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China is coping well with the Covid-19 crisis so far, Fonterra chief executive for Greater China Teh-han Chow says.
"Here in China, by and large, I think things are fairly normal," Chow told The Country Sport Breakfast's Brian Kelly.
New Zealand's lockdown was "all across the news" in China, and Chow sympathised with Kiwis currently in Level 4.
Three weeks ago, an outbreak in Nanjing spread to many cities, which resulted in lockdowns around China.
"I know how tough lockdowns can be," Chow said.
In China, when certain areas were designated high-risk, whether they were as small as a city block, or in some cases - an entire city - they were locked down.
Since the outbreak, everybody was assigned a health code that was kept in their smartphones, Chow said.
A green symbol health code proved someone had not been to any medium or high-risk areas.
If someone had visited a medium or high-risk area, their health code would be yellow or red, Chow said.
"So in order for me to get into the office building, to go to a shopping mall, to visit customers, to check into a hotel, to get into and aeroplane - I need to have that smartphone and that green code."
Contact tracing was a crucial tool China used to keep any outbreaks in check, Chow said.
Meanwhile for Fonterra, Covid was affecting some key ports, such as Shanghai, Shenzhen and Tianjin, where product was coming in from New Zealand.
"All of these cold chain products that are now being imported have to be transported to a designated point to do disinfection and inspection.
"So as you can imagine, there's a huge queue for this to get done and this has also resulted in an increase in logistics costs for us, through additional handling and inspection charges and container detention charges."
In some cities, such as Guangzhou, local government required cold chain imports to be transferred to designated warehouses, where they all had to be disinfected, tested and certificated as Covid-19 virus free before being distributed, Chow said.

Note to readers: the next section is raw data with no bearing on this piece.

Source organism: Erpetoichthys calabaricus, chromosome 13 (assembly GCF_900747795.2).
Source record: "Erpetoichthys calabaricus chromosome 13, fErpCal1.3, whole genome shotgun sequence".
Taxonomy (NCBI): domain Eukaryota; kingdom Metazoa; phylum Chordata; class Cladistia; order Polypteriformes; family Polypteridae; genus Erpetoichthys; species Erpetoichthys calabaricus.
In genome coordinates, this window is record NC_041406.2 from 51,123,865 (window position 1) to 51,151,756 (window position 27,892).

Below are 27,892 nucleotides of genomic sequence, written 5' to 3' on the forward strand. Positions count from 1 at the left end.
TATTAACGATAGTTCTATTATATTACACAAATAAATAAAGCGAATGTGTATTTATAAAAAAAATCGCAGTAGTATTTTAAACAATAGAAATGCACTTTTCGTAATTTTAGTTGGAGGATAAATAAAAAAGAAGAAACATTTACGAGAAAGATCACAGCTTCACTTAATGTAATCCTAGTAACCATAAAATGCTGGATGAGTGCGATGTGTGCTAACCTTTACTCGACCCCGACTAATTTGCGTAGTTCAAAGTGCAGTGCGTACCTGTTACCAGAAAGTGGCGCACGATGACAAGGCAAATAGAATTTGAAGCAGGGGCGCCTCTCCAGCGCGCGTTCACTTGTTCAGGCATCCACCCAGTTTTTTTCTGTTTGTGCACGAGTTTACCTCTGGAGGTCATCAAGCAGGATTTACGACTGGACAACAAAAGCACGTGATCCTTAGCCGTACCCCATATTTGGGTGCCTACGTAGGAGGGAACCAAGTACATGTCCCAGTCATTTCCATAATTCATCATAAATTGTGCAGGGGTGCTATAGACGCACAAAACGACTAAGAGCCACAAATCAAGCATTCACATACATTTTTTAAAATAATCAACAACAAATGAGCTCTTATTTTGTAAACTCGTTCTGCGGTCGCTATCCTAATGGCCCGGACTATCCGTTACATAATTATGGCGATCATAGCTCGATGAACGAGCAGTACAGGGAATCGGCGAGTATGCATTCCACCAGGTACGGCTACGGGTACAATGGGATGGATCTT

"This all adds up in terms of costs and time and we have to wait in line, and warehouse capacity is scarce, so this unfortunately also results in some of the delays that our customers will be affected by."
Since late July, there had been tighter controls and measures on pandemic prevention from local governments across China, amid further outbreaks in Nanjing and Yangzhou - both cities are about 300km from Shanghai.
This had affected Fonterra staff, as it was "a little close to home," Chow said.
"The key impact is on travel. We've asked all of our employees to cancel non-essential business travel.
Employees were being cautious with personal travel as well, as low-risk areas could rapidly change to medium or high-risk, Chow said.
"You could be subject to a lockdown unbeknownst to you, when everything seemed alright when you left."
Chow was pleased to report no one in the co-op's Greater China team had been infected and Fonterra's vaccination rate, including the Taiwan and Hong Kong teams, were at 85 per cent.
"It's great to see that vaccinations are becoming more readily available in New Zealand as well."
Also in today's interview: Chow talked about Fonterra Greater China's latest award, as the co-op was among the top 100 companies to win the Most Attractive Employer Award in a recent survey.